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Philip Klein and my former colleague Greg Conko have a new paper out making the case against the current batch of health-care reform proposals.
The criticisms of liberal reforms are sharp, but what really makes the paper worthwhile are two aspects. The first is that, contrary to the president's accusation that those who oppose reform have no solutions of their own, they actually propose and detail a number of useful, specific reforms, including some that tend to get less attention, like curbing regulations on medical devices and new drugs that artificially increase scarcity (and, as a result, drive up costs).
The second is that they fully recognize that the current health-care system is a disaster, and that the reforms they propose wouldn't necessarily ensure that those with chronic preexisting conditions have access to health insurance. But, they say, the current patchwork of ill-thought-out government regulations of the health care market is so problematic—and, in fact, exacerbates our health care problems so much—that it must be fixed before addressing the few remaining problem cases.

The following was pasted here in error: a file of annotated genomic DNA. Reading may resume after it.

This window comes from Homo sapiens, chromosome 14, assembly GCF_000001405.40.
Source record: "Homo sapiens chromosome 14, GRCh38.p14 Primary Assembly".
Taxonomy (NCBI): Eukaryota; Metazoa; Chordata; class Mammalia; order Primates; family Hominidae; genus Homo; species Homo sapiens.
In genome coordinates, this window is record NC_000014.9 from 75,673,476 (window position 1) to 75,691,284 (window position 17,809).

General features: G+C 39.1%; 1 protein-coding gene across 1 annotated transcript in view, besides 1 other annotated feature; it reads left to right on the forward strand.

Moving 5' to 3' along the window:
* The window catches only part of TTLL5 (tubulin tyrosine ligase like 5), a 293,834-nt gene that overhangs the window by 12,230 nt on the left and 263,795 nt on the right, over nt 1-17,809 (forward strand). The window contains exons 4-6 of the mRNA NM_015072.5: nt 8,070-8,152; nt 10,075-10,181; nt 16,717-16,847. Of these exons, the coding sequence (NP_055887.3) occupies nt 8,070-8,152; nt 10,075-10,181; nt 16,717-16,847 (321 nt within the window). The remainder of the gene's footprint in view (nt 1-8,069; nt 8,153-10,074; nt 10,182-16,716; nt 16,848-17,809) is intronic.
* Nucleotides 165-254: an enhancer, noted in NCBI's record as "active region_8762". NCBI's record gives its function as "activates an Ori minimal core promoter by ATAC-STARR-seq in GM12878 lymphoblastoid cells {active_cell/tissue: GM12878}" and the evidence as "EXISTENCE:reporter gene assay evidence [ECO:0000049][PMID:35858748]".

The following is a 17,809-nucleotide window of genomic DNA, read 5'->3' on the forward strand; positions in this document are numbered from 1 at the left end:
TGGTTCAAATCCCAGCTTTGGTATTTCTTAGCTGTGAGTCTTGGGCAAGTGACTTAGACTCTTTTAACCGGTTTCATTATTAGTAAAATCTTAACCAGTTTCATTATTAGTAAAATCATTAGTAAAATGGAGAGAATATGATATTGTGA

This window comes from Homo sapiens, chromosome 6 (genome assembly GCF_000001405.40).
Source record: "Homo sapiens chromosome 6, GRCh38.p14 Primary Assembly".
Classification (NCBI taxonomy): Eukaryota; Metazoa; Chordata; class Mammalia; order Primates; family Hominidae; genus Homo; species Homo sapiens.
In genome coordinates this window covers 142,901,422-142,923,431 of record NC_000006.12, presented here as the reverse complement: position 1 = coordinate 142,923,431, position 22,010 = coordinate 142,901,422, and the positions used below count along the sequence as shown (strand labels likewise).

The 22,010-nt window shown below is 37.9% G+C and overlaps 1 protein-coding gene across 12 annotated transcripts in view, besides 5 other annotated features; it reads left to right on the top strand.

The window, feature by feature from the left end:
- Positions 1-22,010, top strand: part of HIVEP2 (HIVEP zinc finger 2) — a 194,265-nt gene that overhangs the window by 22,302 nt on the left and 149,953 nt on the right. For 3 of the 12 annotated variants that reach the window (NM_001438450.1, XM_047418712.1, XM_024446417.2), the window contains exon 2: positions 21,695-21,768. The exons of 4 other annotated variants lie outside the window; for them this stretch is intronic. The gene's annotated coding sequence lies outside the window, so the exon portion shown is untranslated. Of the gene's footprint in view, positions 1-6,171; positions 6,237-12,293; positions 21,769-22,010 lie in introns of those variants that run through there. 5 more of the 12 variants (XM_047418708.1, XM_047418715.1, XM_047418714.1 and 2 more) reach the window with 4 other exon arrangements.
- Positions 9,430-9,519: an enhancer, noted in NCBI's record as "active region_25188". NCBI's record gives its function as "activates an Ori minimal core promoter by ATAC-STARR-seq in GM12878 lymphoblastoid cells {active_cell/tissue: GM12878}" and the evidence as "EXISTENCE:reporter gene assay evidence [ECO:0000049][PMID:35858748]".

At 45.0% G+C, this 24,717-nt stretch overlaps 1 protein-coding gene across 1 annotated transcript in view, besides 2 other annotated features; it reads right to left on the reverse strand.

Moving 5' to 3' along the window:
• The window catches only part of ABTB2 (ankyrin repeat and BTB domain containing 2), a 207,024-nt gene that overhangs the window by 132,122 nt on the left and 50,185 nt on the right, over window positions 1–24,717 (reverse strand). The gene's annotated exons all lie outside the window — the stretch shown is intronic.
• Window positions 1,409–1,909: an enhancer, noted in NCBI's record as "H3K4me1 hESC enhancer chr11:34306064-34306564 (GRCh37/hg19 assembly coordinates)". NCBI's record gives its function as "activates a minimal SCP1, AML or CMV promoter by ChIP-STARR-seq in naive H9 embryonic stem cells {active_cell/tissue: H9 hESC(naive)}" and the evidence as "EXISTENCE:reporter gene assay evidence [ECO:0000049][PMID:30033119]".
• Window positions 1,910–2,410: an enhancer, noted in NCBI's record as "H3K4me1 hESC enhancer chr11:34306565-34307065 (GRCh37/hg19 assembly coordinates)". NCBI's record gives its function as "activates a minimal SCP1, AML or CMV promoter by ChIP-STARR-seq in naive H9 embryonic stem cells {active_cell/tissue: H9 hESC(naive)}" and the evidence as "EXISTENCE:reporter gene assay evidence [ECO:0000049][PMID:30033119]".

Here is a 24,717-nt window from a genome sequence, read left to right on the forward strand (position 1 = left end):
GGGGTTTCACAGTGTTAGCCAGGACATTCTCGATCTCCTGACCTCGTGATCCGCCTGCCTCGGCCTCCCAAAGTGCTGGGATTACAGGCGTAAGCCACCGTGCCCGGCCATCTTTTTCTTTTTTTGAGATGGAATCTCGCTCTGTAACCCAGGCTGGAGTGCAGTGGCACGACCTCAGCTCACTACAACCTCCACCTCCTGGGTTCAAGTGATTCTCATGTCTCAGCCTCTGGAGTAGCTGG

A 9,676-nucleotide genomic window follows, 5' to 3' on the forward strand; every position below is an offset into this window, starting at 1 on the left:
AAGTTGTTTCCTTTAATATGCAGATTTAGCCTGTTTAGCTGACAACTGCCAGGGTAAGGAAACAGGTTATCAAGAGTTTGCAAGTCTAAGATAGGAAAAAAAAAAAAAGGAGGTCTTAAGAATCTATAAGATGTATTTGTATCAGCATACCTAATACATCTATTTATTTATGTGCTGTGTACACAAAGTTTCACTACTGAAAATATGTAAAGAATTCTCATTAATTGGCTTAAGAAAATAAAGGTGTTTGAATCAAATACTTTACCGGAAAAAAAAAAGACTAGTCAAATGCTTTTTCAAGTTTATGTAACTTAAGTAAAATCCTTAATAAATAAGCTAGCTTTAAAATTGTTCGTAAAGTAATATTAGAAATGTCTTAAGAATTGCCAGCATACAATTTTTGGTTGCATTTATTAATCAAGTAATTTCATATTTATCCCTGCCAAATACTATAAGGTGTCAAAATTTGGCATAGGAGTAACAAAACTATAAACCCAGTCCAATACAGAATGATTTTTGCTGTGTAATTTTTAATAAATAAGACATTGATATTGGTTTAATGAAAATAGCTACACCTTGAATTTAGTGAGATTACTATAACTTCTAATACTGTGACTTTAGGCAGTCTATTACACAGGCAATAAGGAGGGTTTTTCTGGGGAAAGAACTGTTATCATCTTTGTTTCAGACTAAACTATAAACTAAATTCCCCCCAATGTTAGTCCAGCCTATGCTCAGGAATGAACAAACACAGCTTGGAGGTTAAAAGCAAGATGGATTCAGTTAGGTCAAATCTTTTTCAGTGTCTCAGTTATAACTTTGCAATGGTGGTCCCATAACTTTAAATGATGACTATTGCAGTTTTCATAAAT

It's too easy for reform skeptics to simply point out flaws and implicitly defend the status quo; Klein and Conko deserve credit for refusing to do so.
If I have a quibble with the paper, it's the suggestion that we cap punitive damages in medical malpractice cases. No doubt, there are excessive malpractice awards given out on occasion—they refer to these as "jackpots"—but I'm not convinced that the resulting savings from caps would be significant, and I think we ought to err on the side of giving wronged patients every opportunity for legal recourse.
That said, Conko and Klein have done some solid, capable work. More than that, they've proven, once again, that anyone who buys the president's argument that opponents of liberal reform don't have anything to offer just isn't listening.